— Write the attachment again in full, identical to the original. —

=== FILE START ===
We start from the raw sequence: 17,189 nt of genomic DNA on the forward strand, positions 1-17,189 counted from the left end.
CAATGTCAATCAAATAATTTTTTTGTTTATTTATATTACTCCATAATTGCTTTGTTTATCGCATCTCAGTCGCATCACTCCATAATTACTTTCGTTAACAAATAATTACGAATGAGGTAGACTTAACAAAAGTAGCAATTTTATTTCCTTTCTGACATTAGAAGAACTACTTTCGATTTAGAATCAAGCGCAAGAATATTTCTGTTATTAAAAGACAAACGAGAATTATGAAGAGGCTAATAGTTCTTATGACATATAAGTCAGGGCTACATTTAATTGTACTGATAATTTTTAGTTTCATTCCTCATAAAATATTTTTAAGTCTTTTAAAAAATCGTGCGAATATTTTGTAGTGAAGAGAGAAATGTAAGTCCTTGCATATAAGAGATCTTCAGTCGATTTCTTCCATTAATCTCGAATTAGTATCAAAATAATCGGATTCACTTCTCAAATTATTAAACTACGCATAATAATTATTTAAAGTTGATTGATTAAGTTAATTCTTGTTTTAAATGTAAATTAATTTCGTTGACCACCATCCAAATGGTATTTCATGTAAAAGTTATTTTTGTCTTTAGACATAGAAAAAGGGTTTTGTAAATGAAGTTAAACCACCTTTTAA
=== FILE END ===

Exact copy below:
We start from the raw sequence: 17,189 nt of genomic DNA on the forward strand, positions 1-17,189 counted from the left end.
CAATGTCAATCAAATAATTTTTTTGTTTATTTATATTACTCCATAATTGCTTTGTTTATCGCATCTCAGTCGCATCACTCCATAATTACTTTCGTTAACAAATAATTACGAATGAGGTAGACTTAACAAAAGTAGCAATTTTATTTCCTTTCTGACATTAGAAGAACTACTTTCGATTTAGAATCAAGCGCAAGAATATTTCTGTTATTAAAAGACAAACGAGAATTATGAAGAGGCTAATAGTTCTTATGACATATAAGTCAGGGCTACATTTAATTGTACTGATAATTTTTAGTTTCATTCCTCATAAAATATTTTTAAGTCTTTTAAAAAATCGTGCGAATATTTTGTAGTGAAGAGAGAAATGTAAGTCCTTGCATATAAGAGATCTTCAGTCGATTTCTTCCATTAATCTCGAATTAGTATCAAAATAATCGGATTCACTTCTCAAATTATTAAACTACGCATAATAATTATTTAAAGTTGATTGATTAAGTTAATTCTTGTTTTAAATGTAAATTAATTTCGTTGACCACCATCCAAATGGTATTTCATGTAAAAGTTATTTTTGTCTTTAGACATAGAAAAAGGGTTTTGTAAATGAAGTTAAACCACCTTTTAA